In another tweet, Denny appears to reaffirm that McInnes is being held somewhere, because he promises, “The show goes on. We aren’t canceling ANY. Working with the @censoreddottv team and @RelocationBoss to get him out.”

Those familiar with this particular sector of the podcast galaxy will feel safe in hazarding a guess that @RelocationBoss (aka “Andy Espresso”) is Anthony Cumia, former half of the now-defunct Opie and Anthony radio show, on whose eponymous podcast McInnes is a weekly cohost, and who doesn’t try particularly hard to conceal his constantly-changing Twitter handles each time the platform inevitably bans one.

If Cumia has been enlisted to help extricate McInnes from whatever jackpot he currently finds himself, it’s only proper, since it was in the basement of Cumia’s Long Island mansion—known as “the Compound”—that the Proud Boys were invented sometime around 2016.

As Cumia told Joe Rogan in 2018, it began as “a goof.”

McInnes was a regular on Cumia’s earliest podcast, Live from the Compound, which the former morning host started out of his basement studio shortly before being fired from his SiriusXM radio show for racially charged tweets in July 2014, in which he vented wildly about a violent, late night encounter in Times Square he’d just had.

As Cumia tells it, Proud Boys began as a way to tease a rather inexperienced young Compound Media employee named Ben Ratner, who Cumia says he hired chiefly because his last name was Ratner—meaning that the youth could be legitimately nicknamed “Rat,” as in Fast Times at Ridgemont High’s adorable virgin Mark “Rat” Ratner. If that seems unreasonable, perhaps you don’t understand that Cumia does a passable Mike Damone, which, to a certain group of people, just will never, ever get old.

The virginal Mark “Rat” Ratner of “Fast Times at Ridgemont High” was the original inspiration for the Proud Boys. (Courtesy Universal Pictures)

Rat was also a genuine fan of show tunes, according to Cumia, and McInnes soon made “Proud of Your Boy” from Disney’s Aladdin one of Ratner’s unofficial theme songs—about which, Cumia says, “It’s one of these grandiose Broadway pieces of shit.”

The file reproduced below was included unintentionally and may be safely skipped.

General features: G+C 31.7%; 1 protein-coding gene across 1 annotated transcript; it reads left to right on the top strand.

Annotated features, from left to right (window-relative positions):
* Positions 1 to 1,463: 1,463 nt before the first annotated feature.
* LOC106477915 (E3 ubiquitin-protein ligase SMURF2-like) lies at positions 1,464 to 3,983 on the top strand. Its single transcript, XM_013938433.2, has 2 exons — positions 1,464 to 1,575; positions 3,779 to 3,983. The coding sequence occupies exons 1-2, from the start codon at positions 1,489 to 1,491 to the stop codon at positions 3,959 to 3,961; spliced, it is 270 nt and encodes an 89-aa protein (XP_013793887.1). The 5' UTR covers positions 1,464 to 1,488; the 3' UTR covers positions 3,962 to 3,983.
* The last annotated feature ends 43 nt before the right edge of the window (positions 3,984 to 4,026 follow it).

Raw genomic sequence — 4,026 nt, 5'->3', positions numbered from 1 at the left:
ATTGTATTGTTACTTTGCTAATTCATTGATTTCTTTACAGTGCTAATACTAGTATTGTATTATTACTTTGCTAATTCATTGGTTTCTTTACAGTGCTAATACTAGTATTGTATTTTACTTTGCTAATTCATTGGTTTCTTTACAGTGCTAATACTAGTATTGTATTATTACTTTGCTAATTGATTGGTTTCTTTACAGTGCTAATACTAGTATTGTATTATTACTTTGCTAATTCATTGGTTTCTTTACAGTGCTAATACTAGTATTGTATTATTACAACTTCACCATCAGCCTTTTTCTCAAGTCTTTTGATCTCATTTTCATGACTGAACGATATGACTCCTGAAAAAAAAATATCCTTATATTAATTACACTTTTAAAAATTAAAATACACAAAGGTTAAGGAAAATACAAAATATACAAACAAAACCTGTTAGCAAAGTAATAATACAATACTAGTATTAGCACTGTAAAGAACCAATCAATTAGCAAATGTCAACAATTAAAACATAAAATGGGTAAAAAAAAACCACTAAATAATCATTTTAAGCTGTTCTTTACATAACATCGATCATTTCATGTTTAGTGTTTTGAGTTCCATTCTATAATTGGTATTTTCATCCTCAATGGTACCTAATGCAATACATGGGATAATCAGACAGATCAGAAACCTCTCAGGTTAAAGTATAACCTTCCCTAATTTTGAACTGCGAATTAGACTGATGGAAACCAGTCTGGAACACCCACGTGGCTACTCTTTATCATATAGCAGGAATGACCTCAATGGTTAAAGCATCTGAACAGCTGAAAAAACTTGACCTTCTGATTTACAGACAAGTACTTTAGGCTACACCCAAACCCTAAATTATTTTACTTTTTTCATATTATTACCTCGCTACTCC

Next, Cumia explained, “So we goofed on him about that and then said, ‘We ought to make a club called the Proud Boys, and that way you can learn how to be a man. And that way, you know, you’ll get chicks, and tattoos, and, you know, drink beers and hang out with guys’—as a joke… It was like this parody of a men’s club, and it was so over the top… and slowly this fucking thing mutated.”

Cumia added, “But that’s how it started, and it was never supposed to go any further than that.”

How that supposedly throwaway, day-drunk, Porky’s-level “goof” ended with Cumia trying to spring his friend from the hands of the Feds, if that’s what’s happening, is possibly heading to a documentary near you. But Cumia said four years ago that he didn’t get it then, either.

“It’s amazing when you think about it,” he told Rogan, “because it makes you question everything. Like how did Nazi Germany start? Was that a joke?

Regarding McInnes, Rogan said, “It’s hard to find out how he really feels and when he’s playing games. It’s very blurry.”

Whatever became of McInnes Thursday night is still unknown more than 24 hours later.

Some observers have pointed out that, earlier this week, McInnes had said he thought cops of some kind had been watching his home in the swell Westchester, New York village of Larchmont. McInnes said they seemed as if they were trying to read his address.

But evidence that this was all an elaborate—or at least long-lasting—ruse is also being offered up, specifically in the form of a clip from last week in which McInnes already seemed to know that he might not be quite available to host his show this week.

We reached out to Cumia’s Compound Media, as well as to Censored.TV and Josh Denny. Newsweek reports that the FBI declined to comment and that Will Carless, who covers extremism for USA Todaytweeted that local New York cops say they did not detain McInnes on Thursday, and so, “IF he was arrested tonight, more likely Federal.”